Treatment retention in the Drug Intervention Programme: Do primary drug users fare better than primary offenders?
Research output: Contribution to journal › Article
Aims: The Drug Intervention Program (DIP) was set up to reduce drug-related crime by engaging drug-using offenders in treatment. However, the limited evidence that exists would suggest that reconviction rates are high, and are linked to failure to complete the treatment programme. This study examined completion rates in one DIP programme by crime behaviours and drug use. Method: A retrospective case-note method based on all files opened over a three-month window, examining outcomes three months after the last case was opened. A total of 123 files were examined. Results: While less than 5% of cases were successfully completed, some form of positive outcome was reported in 14% of cases, 57% had negative outcomes (such as breaching the requirements of the order or failure to attend) and 29% were still open 6 months after the start of the programme. Negative outcomes were associated with more intensive criminal histories and lower levels of drug use in the month prior to intake to DIP. Open cases were typically associated with fewer previous incarcerations but higher levels of current drug use. Conclusions: Relatively few cases had positive outcomes, although treatment retention exceeded expectations in around one quarter of cases. The analysis provides tentative support for the suggestion that drug users accessing treatment through the criminal justice system can be broadly split into drug-using offenders and offending drug users, and these two groups have differing outcomes in criminal justice treatment interventions.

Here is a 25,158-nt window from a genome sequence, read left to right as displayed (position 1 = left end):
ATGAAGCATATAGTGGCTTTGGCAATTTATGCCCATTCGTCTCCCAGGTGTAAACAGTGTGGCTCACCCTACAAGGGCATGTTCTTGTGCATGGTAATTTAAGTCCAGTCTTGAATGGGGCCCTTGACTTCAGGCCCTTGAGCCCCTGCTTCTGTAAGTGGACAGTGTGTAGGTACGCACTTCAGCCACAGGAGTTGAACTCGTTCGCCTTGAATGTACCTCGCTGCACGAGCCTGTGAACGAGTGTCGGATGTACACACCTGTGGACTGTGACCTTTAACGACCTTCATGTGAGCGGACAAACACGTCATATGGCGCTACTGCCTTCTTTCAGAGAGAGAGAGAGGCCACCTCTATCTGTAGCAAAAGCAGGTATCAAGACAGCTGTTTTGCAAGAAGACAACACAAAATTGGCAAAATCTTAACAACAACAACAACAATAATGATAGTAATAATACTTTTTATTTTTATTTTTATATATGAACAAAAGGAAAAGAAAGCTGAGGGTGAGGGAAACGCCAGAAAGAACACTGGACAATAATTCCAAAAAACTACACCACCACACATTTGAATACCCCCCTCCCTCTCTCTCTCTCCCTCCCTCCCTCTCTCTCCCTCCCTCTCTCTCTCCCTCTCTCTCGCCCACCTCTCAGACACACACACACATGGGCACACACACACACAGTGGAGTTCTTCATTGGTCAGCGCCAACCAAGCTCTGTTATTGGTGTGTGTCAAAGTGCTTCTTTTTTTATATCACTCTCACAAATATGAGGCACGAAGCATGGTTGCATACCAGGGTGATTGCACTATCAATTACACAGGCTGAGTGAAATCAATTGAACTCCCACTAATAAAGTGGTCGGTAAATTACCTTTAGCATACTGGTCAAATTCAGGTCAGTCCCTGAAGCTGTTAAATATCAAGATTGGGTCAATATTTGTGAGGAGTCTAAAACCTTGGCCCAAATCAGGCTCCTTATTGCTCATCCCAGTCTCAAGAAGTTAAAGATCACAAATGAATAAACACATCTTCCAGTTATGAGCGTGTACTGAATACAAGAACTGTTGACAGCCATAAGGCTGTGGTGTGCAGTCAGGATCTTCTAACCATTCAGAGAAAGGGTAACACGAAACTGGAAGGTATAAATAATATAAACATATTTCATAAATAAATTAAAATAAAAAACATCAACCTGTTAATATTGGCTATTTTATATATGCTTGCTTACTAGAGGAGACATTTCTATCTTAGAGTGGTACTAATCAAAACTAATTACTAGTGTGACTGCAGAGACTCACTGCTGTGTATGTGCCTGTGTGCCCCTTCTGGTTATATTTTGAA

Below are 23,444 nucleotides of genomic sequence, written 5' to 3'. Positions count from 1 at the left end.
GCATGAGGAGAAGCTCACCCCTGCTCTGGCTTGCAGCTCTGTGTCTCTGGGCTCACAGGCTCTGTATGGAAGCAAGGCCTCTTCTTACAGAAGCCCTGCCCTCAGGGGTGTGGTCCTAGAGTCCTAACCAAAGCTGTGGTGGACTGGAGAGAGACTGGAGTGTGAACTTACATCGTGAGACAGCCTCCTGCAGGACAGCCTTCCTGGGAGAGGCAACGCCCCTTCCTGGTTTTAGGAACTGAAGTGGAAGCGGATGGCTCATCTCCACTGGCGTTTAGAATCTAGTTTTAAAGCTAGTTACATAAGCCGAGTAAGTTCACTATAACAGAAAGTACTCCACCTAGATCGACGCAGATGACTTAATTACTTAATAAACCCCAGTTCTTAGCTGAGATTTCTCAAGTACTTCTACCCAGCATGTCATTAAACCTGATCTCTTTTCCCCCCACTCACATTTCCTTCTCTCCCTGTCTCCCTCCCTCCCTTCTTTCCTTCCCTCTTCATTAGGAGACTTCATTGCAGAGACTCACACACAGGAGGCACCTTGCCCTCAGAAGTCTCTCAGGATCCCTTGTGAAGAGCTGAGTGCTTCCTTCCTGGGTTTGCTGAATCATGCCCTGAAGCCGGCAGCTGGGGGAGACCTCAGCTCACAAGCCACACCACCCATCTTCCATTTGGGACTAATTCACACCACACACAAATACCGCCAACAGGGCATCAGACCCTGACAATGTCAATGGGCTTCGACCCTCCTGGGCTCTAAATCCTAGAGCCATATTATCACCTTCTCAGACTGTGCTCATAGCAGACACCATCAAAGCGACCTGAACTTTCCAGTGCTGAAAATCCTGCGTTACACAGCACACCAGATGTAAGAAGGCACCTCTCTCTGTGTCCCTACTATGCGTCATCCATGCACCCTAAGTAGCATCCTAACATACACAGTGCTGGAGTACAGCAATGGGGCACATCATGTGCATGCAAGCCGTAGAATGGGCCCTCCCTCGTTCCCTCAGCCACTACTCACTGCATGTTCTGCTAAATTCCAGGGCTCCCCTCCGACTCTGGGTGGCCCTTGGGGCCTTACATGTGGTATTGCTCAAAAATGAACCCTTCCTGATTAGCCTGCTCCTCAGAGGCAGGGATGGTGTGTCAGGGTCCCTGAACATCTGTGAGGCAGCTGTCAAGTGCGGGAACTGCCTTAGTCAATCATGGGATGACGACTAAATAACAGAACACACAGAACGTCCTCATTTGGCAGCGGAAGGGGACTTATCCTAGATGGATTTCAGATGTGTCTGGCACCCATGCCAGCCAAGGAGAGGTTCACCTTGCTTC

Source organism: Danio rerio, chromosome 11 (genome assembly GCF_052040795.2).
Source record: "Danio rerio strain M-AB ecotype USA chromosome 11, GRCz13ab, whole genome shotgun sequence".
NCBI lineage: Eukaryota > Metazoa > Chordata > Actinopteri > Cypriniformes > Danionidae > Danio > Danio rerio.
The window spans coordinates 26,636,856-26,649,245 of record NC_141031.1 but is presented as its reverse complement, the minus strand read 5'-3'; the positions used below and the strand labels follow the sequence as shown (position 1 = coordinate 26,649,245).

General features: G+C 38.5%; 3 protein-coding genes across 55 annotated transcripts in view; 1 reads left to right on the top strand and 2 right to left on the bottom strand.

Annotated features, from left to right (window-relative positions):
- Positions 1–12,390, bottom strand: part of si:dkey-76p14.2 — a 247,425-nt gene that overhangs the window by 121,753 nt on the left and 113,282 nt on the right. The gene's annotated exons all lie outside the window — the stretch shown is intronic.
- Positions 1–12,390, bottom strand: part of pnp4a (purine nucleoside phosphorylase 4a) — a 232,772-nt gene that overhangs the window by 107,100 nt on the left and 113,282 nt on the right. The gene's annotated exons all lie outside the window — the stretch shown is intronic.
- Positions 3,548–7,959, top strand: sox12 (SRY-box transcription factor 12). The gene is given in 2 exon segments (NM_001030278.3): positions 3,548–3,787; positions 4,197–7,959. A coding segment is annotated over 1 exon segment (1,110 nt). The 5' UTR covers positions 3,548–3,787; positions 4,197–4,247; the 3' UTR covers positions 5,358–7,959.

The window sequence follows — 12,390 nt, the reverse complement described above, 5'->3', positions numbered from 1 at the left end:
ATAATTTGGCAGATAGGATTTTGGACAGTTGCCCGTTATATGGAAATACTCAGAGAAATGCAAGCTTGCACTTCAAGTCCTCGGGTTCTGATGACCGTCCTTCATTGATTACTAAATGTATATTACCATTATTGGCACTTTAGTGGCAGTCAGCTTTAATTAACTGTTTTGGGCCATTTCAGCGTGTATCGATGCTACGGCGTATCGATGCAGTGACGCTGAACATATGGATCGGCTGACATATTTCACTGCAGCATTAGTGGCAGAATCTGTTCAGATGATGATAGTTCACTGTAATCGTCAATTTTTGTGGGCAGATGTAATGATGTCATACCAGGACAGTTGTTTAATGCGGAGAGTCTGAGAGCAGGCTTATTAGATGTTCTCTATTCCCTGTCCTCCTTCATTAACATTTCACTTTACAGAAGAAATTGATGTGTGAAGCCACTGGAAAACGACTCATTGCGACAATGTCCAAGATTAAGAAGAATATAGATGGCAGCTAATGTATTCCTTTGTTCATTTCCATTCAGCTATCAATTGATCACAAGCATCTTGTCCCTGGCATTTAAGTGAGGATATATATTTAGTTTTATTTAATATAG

|Number of pages||10|
|Journal||Drugs education prevention and policy|
|Publication status||Published - 1 Apr 2008|